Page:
Australian Medical Association
The AMA welcomes commitments to fund an expanded SPIRE Centre at Canberra Hospital and new operating theatres at Calvary.
AMA (ACT) President Dr Antonio Di Dio also welcomes an improved and expanded urological service at Calvary Public Hospital, expanding the public dermatology services at Canberra Hospital, additional staff at the Fracture Clinic at TCH, a feasibility and needs assessment for a medically supervised injecting facility in the ACT.
But he says the Government needs to look at how it funds ACT public hospitals as costs continue to increase.
“Public hospitals are expensive to run and despite the best efforts of our hard-working staff, we continue to lag behind on elective surgery and emergency department waiting times.” Dr Di Dio says.
“The ACT health system faces unique challenges that we all acknowledge – the obligation to treat costly interstate patients, the difficulty in attracting and retaining some medical staff, the need to improve co-ordination between Canberra and Calvary hospitals and other challenges identified by the Culture Review – but equally, every doctor I’ve spoken with has been willing to work together to meet these challenges.”
ACT Council of Social Services
ACTCOSS Executive Director Susan Helyar said: “We are glad the government has chosen to be ambitious about investing to meet the needs of a growing city, especially when it comes to health, justice and community facilities. There are a number of investments in disability services, mental health programs, legal assistance, planning for better school and community partnerships, transport infrastructure development and continuing to reduce and respond better to sexual, domestic and family violence.”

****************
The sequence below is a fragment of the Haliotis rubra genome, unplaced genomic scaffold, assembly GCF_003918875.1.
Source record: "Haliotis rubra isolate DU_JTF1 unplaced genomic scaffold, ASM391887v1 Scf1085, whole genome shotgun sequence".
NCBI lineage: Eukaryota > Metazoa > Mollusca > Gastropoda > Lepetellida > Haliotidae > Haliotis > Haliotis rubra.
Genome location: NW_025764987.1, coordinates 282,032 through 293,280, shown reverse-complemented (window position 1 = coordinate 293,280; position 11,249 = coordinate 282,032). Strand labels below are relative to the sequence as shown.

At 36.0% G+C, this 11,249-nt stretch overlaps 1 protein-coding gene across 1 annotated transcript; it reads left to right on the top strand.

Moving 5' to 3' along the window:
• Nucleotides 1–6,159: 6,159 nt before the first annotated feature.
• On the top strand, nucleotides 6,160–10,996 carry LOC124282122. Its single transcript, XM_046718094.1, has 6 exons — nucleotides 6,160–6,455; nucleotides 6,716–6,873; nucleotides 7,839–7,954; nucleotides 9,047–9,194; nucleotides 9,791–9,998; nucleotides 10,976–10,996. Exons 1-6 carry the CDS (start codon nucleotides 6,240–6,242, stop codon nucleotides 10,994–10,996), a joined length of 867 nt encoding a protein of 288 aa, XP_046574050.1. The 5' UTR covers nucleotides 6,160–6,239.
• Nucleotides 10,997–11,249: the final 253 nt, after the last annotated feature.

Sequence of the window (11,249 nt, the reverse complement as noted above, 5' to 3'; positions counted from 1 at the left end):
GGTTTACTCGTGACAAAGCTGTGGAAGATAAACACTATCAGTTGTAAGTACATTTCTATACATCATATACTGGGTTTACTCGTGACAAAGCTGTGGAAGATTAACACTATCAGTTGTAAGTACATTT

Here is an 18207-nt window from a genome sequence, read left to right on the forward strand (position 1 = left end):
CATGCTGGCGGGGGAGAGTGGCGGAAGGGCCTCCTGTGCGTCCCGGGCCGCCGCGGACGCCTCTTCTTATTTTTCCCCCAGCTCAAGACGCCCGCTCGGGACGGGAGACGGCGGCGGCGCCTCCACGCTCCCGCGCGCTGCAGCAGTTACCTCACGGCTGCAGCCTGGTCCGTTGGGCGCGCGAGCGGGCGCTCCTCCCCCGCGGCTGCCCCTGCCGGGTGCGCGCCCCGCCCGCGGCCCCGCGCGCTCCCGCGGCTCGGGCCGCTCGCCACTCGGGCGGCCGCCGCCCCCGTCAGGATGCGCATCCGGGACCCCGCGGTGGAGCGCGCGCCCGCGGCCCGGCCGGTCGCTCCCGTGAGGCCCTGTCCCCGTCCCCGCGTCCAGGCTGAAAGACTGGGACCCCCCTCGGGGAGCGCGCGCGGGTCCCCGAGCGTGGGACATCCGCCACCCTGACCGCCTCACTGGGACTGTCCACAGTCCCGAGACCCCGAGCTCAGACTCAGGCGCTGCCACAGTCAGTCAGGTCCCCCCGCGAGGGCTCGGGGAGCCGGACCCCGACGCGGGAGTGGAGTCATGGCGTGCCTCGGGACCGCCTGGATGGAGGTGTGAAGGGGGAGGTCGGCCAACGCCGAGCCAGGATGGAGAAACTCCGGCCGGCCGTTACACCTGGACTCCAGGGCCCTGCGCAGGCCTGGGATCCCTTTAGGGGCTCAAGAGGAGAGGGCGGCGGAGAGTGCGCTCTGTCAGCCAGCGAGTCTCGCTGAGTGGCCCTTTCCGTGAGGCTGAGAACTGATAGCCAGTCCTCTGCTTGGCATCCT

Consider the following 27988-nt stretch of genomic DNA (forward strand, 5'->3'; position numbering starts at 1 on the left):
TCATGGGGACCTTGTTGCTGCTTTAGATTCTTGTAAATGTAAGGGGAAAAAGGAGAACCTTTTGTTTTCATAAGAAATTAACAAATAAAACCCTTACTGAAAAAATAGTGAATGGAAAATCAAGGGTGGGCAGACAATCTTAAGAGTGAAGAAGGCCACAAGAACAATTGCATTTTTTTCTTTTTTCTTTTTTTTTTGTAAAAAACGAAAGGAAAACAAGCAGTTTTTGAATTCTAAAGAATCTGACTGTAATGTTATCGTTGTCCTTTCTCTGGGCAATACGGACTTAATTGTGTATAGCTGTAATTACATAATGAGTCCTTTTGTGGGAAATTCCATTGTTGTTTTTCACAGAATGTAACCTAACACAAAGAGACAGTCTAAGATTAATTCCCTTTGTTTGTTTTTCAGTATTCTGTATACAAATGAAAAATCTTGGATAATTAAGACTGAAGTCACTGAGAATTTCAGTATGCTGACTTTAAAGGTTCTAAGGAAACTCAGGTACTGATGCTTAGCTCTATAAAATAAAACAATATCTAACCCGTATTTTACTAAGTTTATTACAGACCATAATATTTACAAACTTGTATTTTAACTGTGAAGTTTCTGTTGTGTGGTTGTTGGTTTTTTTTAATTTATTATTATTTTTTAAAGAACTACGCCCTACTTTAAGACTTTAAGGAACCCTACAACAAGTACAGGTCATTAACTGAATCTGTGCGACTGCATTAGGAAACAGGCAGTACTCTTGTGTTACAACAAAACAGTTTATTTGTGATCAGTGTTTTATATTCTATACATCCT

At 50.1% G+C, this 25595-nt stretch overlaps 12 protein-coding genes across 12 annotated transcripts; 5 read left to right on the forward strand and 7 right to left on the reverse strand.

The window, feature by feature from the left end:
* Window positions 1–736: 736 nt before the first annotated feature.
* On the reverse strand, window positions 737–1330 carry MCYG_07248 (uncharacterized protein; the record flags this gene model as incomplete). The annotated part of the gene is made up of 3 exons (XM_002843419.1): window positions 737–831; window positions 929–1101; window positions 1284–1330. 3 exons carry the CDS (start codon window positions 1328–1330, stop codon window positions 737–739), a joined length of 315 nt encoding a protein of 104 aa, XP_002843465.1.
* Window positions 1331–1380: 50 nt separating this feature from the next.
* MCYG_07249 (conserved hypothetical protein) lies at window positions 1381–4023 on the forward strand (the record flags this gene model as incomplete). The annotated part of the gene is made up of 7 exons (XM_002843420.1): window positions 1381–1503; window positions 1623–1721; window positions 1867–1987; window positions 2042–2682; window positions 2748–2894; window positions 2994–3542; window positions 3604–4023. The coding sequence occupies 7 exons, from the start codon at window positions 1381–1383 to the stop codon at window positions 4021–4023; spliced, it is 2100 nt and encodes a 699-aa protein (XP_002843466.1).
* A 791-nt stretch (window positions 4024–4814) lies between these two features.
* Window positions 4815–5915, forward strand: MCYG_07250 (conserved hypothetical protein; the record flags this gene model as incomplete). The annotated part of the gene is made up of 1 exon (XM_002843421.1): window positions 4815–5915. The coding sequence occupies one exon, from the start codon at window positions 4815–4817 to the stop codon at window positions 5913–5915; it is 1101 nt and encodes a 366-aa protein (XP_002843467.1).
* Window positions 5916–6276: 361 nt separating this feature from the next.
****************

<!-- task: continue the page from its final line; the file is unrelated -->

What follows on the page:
But the failure to fund the implementation of the ACT Community Services Industry Strategy that the government endorsed in 2016 is disappointing, given the ongoing growth of health services and social assistance as a major employer, a key driver of human capital development and ongoing contributor to economic activity.
“Overall, we see the ACT Government has recognised the need to better respond to highly at-risk groups. The bulk of new funding goes into government-delivered programs, not non-government services. We will continue to advocate for more resources to come out into community-managed organisations and to be dedicated to reducing risks, not only responding when they have emerged. Adoption of a set of social wellbeing indicators should increase the incentive to focus more on widespread and timely responses to the risk of adversity and more effective approaches to supporting people to get back on their feet and doing well.”
Canberra Business Chamber
Chamber CEO Dr Michael Schaper says it’s a “steady as it goes” budget, but there is still room for additional business support and it would be preferable not to go into deficit.
“At the macro level, it is pleasing to see provision for new infrastructure, and continuation towards Stage 2 of the light rail project,” he says.
“Initiatives such as additional support for tourism, major events, Brand Canberra, revitalisation of local shopping centres and funding for Canberra Innovation Network are also to be encouraged.”
But with the private sector now accounting for more than 62 per cent of all jobs in the ACT, supporting it is more important than ever. The private sector deserves more support. “However, there is no funding for a general small business advisory service for firms outside the new technology sector. We remain the only state or territory without such a function,” Dr Schaper says.
Original Article published by Ian Bushnell on The RiotACT.